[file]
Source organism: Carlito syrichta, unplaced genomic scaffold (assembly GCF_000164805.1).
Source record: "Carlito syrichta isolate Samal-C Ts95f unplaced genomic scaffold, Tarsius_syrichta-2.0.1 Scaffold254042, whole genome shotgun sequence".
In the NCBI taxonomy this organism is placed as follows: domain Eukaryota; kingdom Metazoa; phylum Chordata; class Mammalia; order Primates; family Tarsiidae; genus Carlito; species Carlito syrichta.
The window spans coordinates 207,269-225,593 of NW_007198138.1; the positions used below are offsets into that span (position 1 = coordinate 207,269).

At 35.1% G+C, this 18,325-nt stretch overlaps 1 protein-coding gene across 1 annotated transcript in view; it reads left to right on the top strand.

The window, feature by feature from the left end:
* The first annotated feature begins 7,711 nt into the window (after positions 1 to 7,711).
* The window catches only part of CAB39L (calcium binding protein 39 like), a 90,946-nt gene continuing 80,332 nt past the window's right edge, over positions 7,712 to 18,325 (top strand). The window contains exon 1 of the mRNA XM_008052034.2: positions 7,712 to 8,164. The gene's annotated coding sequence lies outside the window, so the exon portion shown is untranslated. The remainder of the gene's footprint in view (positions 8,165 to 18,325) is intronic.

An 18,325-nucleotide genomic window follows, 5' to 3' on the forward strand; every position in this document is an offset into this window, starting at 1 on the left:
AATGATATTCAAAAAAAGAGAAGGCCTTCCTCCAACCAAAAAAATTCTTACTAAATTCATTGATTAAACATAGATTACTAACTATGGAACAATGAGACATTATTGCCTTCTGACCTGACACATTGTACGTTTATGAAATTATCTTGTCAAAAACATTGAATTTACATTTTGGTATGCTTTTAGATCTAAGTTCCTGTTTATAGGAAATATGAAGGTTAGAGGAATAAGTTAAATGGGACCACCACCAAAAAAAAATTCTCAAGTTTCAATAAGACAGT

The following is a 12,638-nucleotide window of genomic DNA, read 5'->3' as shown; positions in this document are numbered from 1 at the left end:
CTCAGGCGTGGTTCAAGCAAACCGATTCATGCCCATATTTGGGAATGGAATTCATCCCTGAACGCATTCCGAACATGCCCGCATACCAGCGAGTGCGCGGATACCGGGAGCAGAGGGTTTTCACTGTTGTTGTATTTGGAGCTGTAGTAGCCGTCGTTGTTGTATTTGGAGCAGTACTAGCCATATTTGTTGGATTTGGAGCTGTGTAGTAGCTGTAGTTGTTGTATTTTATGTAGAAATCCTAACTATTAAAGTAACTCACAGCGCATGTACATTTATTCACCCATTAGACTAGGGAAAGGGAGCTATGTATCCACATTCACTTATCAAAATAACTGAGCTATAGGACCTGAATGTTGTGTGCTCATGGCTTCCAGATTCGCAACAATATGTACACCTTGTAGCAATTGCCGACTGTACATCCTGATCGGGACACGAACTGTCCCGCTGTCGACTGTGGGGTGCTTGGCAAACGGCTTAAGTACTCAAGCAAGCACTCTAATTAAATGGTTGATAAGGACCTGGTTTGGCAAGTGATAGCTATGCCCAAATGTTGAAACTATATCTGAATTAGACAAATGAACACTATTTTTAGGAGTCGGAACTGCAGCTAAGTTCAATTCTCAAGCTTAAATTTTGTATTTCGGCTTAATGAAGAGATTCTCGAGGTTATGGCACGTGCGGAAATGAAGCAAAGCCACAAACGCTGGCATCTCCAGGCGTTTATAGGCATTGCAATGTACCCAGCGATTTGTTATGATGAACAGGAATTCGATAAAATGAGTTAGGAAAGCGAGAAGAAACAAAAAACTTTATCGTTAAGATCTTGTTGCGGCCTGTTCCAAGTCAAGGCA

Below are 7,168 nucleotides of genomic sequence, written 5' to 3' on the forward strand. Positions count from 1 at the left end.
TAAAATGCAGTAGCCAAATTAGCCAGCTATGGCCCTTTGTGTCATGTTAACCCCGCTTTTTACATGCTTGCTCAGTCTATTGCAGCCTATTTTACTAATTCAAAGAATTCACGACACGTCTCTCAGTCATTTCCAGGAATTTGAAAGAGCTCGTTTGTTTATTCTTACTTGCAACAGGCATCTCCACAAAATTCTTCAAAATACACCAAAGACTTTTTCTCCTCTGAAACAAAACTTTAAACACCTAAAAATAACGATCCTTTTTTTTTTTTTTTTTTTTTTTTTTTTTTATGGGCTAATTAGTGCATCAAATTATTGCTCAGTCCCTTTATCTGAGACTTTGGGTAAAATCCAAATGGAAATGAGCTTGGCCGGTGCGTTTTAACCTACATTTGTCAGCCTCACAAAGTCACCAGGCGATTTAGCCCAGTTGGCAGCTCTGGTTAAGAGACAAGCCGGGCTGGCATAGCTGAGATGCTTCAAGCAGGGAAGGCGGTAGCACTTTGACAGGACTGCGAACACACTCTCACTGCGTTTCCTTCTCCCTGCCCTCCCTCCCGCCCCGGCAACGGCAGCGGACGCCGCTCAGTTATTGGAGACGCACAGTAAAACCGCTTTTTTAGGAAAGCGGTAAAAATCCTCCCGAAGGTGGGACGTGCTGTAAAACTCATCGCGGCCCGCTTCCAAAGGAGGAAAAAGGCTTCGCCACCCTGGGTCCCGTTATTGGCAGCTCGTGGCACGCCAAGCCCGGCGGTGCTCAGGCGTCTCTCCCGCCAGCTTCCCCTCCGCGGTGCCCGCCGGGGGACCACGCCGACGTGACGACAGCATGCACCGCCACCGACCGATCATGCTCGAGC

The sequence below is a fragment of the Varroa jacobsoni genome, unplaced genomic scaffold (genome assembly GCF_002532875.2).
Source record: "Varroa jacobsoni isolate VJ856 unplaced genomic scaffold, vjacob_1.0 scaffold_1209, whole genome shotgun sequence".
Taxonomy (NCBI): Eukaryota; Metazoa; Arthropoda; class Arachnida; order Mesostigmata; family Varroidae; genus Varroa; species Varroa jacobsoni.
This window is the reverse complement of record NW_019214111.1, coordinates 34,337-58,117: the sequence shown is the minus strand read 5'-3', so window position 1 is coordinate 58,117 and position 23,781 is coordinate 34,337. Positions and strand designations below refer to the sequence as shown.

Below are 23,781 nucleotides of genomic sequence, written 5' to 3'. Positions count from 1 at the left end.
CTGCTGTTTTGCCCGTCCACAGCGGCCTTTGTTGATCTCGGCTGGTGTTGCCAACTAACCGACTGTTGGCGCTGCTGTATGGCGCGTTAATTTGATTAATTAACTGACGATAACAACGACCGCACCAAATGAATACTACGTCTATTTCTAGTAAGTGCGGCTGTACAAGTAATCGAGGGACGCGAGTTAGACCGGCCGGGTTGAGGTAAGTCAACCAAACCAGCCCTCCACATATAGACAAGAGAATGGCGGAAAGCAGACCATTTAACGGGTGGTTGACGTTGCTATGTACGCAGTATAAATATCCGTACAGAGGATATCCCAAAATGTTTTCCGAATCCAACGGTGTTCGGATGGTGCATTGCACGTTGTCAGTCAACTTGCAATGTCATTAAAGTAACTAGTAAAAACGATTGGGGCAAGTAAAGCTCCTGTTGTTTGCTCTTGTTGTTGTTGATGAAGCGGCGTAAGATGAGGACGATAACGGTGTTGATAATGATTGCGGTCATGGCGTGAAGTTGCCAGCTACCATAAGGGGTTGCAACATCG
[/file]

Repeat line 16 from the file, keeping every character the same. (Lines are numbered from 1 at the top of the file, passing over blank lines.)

Source record: "Varroa jacobsoni isolate VJ856 unplaced genomic scaffold, vjacob_1.0 scaffold_1209, whole genome shotgun sequence".